INF 1325 Online Information Retrieval
Course DescriptionFocuses on the principles and methods of information retrieval through interactive database searching. Problems of online database organization and structure, search strategy formulation, and online search service management are investigated. Major search vendors and their systems are presented.
- To introduce basic concepts of online information retrieval.
- To develop in students searching skills across a broad range of online databases and services.
- To provide an understanding of issues in search service management such as planning, selection of databases, modes of service, and evaluation.
- To emphasize the importance of understanding and satisfying user information needs in online searching.
Method and ProcedureA variety of methods will be used in this course including lectures, demonstrations, hands-on practice, group work and project presentations. Students will be introduced to different types of database resources and services, and use them to develop specialized online searching applications.
Course Requirements: Readings
Students are encouraged to read current issues of the ONLINE, Searcher, and EContent journals to keep up with developments in this fast changing field.
Online service vendors will be issuing workbooks and documentation to each student during their sessions.
Suggested texts for the course are the following:
- Bell, Suzanne S. Librarian's Guide to Online Searching (Second Edition). Westport, CT: Libraries Unlimited, 2009.
- Walker, Geraldene and Janes, Joseph. Online Retrieval: A Dialogue of Theory and Practice. Englewood: Libraries Unlimited. 1999
Additional texts that provide useful background are:
- Alexander Halavais. Search Engine Society. Cambridge, UK: Polity Press, 2009. How search engines work, how their use affects searching behavior, and what they mean to society.
- CW Choo. Information Management for the Intelligent Organization. 3rd edition. Medford, NJ: Information Today Inc, 2002. Chapter 7: Weaving A Web of Online Intelligence.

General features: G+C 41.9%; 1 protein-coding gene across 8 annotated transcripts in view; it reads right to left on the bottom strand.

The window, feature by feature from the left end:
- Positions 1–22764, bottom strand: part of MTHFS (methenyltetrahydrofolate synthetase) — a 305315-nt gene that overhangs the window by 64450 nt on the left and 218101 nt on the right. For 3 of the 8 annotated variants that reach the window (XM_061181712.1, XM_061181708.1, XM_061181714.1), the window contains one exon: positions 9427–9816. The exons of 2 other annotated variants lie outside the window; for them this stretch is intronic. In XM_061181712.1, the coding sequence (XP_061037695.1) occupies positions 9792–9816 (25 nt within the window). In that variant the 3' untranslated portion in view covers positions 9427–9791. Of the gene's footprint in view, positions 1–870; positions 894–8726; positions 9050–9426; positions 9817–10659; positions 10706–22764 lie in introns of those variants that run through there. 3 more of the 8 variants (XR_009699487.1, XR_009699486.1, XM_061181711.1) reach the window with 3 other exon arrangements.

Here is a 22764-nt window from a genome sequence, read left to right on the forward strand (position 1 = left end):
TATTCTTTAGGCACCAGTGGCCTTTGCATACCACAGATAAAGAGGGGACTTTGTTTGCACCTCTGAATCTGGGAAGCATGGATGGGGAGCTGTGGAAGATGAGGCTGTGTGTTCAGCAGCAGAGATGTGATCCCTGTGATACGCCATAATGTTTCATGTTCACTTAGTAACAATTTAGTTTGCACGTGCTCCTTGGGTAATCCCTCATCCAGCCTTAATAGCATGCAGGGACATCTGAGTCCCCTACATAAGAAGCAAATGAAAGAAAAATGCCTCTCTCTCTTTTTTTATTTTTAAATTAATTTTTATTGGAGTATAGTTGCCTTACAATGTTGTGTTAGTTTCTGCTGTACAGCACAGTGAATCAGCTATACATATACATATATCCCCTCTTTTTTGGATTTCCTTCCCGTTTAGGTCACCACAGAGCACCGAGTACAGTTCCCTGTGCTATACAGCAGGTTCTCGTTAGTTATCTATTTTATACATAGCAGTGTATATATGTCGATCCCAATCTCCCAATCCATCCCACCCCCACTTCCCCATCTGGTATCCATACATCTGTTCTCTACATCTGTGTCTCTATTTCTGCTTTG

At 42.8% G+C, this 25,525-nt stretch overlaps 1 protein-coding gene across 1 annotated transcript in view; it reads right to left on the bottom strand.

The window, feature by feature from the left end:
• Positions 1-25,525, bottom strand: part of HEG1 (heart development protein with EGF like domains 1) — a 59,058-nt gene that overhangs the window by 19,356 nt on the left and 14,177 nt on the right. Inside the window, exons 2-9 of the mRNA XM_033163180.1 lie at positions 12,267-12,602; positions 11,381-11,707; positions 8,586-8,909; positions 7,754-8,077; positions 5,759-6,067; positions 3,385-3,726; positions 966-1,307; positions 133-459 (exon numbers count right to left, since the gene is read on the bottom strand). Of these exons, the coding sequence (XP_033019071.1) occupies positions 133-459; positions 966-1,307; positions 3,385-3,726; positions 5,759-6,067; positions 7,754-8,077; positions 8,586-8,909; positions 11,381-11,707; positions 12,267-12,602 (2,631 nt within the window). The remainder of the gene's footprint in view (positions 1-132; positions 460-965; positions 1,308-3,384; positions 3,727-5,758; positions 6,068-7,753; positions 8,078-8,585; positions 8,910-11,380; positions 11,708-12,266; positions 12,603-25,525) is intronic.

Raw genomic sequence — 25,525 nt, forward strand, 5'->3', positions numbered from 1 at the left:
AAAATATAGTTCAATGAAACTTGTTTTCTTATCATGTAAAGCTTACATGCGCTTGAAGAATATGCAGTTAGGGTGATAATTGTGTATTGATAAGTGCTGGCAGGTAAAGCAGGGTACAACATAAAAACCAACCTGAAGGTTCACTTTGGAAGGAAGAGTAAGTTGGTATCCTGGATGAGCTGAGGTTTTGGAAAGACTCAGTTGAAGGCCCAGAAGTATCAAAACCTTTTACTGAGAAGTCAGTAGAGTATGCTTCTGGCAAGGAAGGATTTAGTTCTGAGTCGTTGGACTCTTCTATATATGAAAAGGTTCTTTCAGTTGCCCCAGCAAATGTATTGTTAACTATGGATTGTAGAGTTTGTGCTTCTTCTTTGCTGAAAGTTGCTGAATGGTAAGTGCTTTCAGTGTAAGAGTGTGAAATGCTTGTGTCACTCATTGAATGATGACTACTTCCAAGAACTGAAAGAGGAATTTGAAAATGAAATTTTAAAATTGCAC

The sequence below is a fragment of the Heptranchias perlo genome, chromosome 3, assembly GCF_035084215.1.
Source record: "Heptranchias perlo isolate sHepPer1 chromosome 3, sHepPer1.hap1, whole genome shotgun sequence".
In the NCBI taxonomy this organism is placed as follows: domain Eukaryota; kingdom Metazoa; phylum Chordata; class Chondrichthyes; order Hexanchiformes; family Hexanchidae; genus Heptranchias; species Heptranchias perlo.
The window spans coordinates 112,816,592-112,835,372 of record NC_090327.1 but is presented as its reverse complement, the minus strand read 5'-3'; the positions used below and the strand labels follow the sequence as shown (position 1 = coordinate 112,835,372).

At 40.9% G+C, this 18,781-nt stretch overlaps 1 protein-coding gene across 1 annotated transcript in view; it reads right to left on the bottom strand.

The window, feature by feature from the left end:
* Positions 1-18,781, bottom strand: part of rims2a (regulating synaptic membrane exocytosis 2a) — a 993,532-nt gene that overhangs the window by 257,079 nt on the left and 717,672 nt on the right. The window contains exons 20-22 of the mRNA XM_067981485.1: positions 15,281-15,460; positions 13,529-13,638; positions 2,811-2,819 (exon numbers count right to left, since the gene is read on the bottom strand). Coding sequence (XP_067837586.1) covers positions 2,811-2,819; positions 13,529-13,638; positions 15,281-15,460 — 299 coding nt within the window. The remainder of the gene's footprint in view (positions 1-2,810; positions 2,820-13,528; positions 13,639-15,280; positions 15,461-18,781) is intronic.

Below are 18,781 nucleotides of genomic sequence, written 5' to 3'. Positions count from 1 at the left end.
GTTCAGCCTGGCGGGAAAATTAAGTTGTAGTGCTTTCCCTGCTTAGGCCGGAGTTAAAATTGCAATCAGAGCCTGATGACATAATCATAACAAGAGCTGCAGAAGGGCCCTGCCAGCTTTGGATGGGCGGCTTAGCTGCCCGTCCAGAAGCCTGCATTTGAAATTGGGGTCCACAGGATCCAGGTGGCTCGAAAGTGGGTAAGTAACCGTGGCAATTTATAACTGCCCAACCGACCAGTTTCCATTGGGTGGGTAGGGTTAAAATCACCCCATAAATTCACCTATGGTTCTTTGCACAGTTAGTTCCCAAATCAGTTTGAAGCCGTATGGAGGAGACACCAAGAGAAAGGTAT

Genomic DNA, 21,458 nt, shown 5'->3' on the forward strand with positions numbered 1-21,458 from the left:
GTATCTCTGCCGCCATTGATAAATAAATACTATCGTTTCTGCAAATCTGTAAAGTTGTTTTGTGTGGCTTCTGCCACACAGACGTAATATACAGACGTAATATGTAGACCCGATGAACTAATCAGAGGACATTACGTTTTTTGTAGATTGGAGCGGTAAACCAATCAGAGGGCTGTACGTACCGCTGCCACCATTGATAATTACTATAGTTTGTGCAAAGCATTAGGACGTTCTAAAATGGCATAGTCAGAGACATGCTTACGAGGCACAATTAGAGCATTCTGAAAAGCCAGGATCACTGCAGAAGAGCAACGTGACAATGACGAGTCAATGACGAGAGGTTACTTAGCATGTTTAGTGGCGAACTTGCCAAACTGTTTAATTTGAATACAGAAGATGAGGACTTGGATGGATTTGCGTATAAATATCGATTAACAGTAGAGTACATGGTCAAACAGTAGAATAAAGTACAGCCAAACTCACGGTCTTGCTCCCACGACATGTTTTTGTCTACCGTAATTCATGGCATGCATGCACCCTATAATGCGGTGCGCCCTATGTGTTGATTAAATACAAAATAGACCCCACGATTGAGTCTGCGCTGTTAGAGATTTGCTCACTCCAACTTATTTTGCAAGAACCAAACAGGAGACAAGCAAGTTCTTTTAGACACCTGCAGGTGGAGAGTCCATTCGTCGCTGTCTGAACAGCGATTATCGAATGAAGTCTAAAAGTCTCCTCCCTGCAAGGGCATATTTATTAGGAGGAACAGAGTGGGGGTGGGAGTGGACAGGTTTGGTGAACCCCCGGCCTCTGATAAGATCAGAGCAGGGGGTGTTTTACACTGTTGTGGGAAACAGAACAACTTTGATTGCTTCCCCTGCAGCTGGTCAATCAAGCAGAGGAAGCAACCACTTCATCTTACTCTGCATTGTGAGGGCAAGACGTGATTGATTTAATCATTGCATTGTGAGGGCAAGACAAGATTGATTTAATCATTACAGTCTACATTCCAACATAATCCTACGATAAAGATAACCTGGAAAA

- CW Choo, Brian Detlor, Don Turnbull. Web Work: Information Seeking and Knowledge Work on the World Wide Web. Dordrecht, Netherlands: Kluwer Academic Publishers, 2000.
- Assignment 1: Dialog Search Exercise (35%)
- Students are given a set of questions to be searched. The printouts of these searches are to be handed in to the instructor. Searches are assessed for development of search strategy, effective use of system features, and the quality of the end result.
- Assignment 2: Cross Resource Search Exercise (35%)
- Students select a topic to be searched using two different search services. Students develop a search scenario by describing the information needs of an imaginary client. They then plan and execute appropriate search strategies and report their results.
- Assignment 3: Online Searching Application (30%)
- Students work in groups of three to plan and develop an online searching application.
Availability of InstructorStudents are encouraged to discuss any course-related problems with their instructors. Prof. Choo's office is Room 628; telephone number 978 5266; e-mail . Office hours will be announced in class.
Please review the following: University policy on plagiarism and other academic offences; How not to plagiarize; material presented in the Cite It Right workshop; Code of Behaviour on Academic Matters; Accessibility services at the U of T.
Students with diverse learning styles and needs are welcome in this course. In particular, if you have a disability or health consideration that may require accommodations, please feel free to approach me and/or the Accessibility Services Office as soon as possible. The Accessibility Services staff are available by appointment to assess specific needs, provide referrals and arrange appropriate accommodations. The sooner you let them and me know your needs, the quicker we can assist you in achieving your learning goals in this course.